LILLE, France (AP) -- Giant-Shimano rider Marcel Kittel won yet again on the Tour de France, grabbing his third stage of four in the sprint into Lille on Tuesday.
With another sprint stage set for Wednesday, and other sprinters seemingly powerless to overtake the powerful German in a flat out race to the line, the peloton's fastest man could equal his four stage wins last year before the race finishes its first week.
Here are five things to know about Stage 4 from Le Touquet and Lille:
NO GEL NO PROBLEM: Marcel Kittel's well-gelled quiff sets him apart from the crowd of shaved heads in the Tour de France. But the most distintive coiffure in pro cycling was a victim of heightened airport security on Monday when he tried to board a flight from London only to have his bottle of industrial-strength hair gel confiscated by airport security. Kittel, who won Monday's stage from Cambridge to London, had to fly to France for Tuesday's stage near the Belgian border without the offending haircare product, said Geert Broekhuizen, a spokesman for Kittel's Giant-Shimano team. "I'm not worried, I'm sure he had more in his checked bag," Broekhuizen said with a laugh. He must have, because Kittel won again.
NO LUCK FOR SCHLECK: Andy Schleck's run of bad luck on the Tour continued on Tuesday when he was forced to withdraw after finishing only three stages. The Luxembourg rider, who was credited with the 2010 Tour win after it was stripped from Alberto Contador for a doping violation, collided with a spectator on the side of the road late in Monday's stage from Cambridge to London. Schleck withdraw before Tuesday's stage. He tweeted: "Very disappointed to let you know that i will not be able to start. My knee is too damaged from the crash. This is a huge blow for me." Schleck has struggled to make a mark in cycling since his 2010 victory, missing the 2012 Tour with a fractured pelvis and finishing 20th last year. The Trek Factory Racing team rider was racing this week in support of his elder brother Frank, who is back in the peloton after a one-year doping suspension. Andy will undergo a scan to determine whether surgery is necessary.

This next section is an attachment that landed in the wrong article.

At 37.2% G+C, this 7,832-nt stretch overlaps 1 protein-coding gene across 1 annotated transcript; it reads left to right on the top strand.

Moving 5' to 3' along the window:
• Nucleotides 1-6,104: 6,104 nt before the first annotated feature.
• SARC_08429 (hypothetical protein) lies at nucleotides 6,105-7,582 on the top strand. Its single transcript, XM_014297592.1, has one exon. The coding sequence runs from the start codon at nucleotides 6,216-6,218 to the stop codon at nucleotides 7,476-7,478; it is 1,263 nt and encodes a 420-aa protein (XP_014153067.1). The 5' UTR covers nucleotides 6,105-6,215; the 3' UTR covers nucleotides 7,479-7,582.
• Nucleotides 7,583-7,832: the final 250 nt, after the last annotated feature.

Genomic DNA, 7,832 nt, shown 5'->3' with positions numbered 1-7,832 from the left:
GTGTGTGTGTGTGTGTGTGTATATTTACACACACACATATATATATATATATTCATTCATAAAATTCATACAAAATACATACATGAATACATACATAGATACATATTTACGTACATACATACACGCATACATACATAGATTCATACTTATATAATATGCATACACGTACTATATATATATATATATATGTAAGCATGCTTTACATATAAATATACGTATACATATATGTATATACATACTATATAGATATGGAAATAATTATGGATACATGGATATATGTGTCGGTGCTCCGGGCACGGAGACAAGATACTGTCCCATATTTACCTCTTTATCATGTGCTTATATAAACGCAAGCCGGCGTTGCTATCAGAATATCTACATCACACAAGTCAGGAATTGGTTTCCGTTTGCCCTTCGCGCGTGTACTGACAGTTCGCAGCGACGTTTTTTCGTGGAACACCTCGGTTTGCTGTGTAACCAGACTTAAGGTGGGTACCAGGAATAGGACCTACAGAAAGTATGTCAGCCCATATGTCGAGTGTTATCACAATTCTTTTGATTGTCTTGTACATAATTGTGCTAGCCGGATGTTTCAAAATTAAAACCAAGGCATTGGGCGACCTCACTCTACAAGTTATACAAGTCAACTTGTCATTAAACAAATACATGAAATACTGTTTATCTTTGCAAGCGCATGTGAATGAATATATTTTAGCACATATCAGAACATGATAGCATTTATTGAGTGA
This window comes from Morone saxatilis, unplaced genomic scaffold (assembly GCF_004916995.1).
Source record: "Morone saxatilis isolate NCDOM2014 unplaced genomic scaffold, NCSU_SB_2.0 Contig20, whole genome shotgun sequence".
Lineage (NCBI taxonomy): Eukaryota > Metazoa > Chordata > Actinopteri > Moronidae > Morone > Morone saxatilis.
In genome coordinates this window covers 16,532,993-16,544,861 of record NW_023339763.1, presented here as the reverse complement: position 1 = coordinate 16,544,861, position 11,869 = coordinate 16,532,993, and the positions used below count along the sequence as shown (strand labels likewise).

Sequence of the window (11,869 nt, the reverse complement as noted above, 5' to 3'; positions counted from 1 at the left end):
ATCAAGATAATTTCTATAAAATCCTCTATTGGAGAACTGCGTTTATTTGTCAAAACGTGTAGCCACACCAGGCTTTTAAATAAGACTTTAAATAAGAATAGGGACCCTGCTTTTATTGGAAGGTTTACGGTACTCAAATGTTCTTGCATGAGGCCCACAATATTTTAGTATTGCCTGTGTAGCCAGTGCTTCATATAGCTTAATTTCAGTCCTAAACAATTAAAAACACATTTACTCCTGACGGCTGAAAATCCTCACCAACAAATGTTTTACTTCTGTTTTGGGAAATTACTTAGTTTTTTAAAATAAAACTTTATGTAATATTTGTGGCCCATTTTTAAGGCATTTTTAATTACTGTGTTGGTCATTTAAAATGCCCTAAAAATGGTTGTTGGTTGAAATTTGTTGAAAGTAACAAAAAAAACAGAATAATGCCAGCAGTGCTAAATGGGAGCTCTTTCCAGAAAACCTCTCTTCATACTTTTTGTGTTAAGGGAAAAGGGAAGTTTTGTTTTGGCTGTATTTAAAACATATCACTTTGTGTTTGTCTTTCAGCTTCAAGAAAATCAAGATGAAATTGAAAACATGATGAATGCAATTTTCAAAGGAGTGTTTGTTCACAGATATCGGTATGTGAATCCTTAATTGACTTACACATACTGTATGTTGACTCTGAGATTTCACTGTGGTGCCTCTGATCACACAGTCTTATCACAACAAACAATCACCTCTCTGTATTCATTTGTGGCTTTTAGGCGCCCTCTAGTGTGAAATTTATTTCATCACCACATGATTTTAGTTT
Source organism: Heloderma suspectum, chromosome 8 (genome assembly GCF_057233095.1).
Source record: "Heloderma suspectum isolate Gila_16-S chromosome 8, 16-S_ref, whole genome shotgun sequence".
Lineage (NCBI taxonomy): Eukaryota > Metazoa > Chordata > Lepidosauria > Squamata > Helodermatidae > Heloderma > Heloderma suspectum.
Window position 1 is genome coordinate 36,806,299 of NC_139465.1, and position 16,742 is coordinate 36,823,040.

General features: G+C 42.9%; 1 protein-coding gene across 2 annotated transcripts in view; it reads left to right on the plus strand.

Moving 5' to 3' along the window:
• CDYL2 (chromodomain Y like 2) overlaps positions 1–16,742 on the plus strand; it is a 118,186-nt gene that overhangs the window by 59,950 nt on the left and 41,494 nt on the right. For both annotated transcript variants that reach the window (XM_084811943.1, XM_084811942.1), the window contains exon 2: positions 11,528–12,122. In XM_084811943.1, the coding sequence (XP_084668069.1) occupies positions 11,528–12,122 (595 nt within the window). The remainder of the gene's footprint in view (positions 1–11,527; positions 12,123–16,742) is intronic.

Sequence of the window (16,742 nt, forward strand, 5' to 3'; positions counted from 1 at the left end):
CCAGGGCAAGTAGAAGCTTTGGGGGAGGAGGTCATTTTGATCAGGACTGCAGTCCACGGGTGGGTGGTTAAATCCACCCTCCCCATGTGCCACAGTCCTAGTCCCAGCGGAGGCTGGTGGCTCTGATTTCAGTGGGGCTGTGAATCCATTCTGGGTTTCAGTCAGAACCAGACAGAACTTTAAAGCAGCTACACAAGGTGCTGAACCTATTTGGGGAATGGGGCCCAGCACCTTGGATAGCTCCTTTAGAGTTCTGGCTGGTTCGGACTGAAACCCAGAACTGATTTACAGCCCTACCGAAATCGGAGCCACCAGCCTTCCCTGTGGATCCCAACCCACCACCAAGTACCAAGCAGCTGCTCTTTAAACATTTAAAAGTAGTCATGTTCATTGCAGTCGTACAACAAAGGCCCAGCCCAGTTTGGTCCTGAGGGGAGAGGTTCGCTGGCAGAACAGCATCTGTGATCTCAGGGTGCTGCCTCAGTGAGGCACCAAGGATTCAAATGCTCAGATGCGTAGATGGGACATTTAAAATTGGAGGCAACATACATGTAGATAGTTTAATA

HELL OF THE NORTH: Ever since the Tour route was unveiled last October, Wednesday's fifth stage has been the most talked about day of the race. That's because for the first time since 2010, the race will take riders over nine sections of rough cobblestones, or "pave" as they are called in French. "It's going to be a nightmare, especially if it rains, it's going to be like riding on ice," Team Sky rider Gerraint Thomas said. "Especially with some of the corners on the cobbles, last man standing I think." The stage has been described as a "mini-Paris-Roubaix" after the race across the north of France that each year takes in over 20 cobbled sectors, which are infamous for the battering they give to riders and their bikes. The difference on Wednesday is that none of the big Tour contenders is a regular competitor in April's "Hell of the North," as Paris-Roubaix is called. Yellow jersey wearer Vincenzo Nibali has never raced it, and neither has two-time Tour winner Alberto Contador. Defending champion Chris Froome attempted the brutal race only once in his career, in 2008. He didn't finish. The stage includes 15 kilometers of cobbles, scattered over the last 60 kilometers. Peter Sagan, lying second overall, has ridden Paris-Roubaix three times, with a best of sixth this year. This year's Paris-Roubaix winner, Niki Terpstra, and runner-up John Degenkolb will also be aiming for the stage win.
VOECKLER STILL AT IT: At 35, French rider Thomas Voeckler hasn't lost his knack for attention-grabbing on the Tour. Voeckler, the last Frenchman to wear the yellow jersey, attacked early and went on a nearly 150-kilometer breakaway, accompanied by only Spanish rider Luis Mate. He was caught 16 kilometers from the finish. Voeckler, famous for his grimaces and tongue wagging while racing, said he "had a lot of fun." ''It's not a big disappointment, because it didn't cost me too much energy," Voeckler said. He wore the yellow jersey for 10 stages in 2011 before losing it to Andy Schleck in an epic race up the Alp d'Huez. He also wore the yellow jersey for 10 stages in 2004, and Wednesday marked 10 years to the day that Voeckler wore the yellow jersey for the first time. "My legs felt good and usually that doesn't disappear overnight, so I hope to put that to good use on a stage that's more favorable to breakaways," he said.